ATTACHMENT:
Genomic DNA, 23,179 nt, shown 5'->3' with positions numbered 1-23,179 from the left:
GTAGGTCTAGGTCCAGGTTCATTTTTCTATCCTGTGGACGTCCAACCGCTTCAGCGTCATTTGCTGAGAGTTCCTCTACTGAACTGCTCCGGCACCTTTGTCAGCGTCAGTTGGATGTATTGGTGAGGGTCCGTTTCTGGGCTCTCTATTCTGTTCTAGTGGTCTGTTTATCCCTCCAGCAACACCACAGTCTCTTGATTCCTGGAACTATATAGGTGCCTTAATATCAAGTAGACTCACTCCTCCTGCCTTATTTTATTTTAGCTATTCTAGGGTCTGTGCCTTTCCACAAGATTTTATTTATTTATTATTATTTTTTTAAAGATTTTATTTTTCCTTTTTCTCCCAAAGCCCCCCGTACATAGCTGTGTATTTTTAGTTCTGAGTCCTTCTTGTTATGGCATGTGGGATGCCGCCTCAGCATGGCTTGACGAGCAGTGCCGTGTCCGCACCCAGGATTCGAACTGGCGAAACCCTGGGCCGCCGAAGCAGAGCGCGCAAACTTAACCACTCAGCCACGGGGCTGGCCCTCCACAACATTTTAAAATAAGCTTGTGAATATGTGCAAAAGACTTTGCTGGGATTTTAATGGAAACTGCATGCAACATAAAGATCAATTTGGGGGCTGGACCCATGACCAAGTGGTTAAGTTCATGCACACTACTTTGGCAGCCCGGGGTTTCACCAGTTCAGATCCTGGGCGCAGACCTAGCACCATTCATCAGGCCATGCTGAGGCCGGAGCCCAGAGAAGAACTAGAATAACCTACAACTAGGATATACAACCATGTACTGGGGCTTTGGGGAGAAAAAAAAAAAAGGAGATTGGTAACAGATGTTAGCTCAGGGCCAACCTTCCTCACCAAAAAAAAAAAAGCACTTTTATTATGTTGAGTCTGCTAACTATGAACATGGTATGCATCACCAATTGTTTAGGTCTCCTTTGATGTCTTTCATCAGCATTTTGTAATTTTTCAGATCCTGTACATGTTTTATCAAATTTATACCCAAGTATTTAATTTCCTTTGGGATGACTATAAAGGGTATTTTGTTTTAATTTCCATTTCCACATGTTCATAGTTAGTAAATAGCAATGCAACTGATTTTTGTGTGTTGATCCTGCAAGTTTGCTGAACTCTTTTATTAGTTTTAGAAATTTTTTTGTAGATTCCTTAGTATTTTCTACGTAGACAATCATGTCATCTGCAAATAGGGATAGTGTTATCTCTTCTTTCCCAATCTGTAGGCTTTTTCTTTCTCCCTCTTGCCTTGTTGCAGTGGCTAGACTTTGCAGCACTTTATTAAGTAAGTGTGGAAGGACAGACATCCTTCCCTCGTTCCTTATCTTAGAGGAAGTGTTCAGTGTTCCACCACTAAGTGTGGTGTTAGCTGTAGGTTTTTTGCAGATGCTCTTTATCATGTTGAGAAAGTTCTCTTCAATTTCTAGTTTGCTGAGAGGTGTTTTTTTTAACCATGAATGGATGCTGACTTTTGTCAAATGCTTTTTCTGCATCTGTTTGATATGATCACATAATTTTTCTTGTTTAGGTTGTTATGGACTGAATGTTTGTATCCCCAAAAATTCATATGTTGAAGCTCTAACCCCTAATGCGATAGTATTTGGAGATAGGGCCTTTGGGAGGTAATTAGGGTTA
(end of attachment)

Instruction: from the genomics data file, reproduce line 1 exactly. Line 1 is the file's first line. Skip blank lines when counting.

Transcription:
Genomic DNA, 23,179 nt, shown 5'->3' with positions numbered 1-23,179 from the left: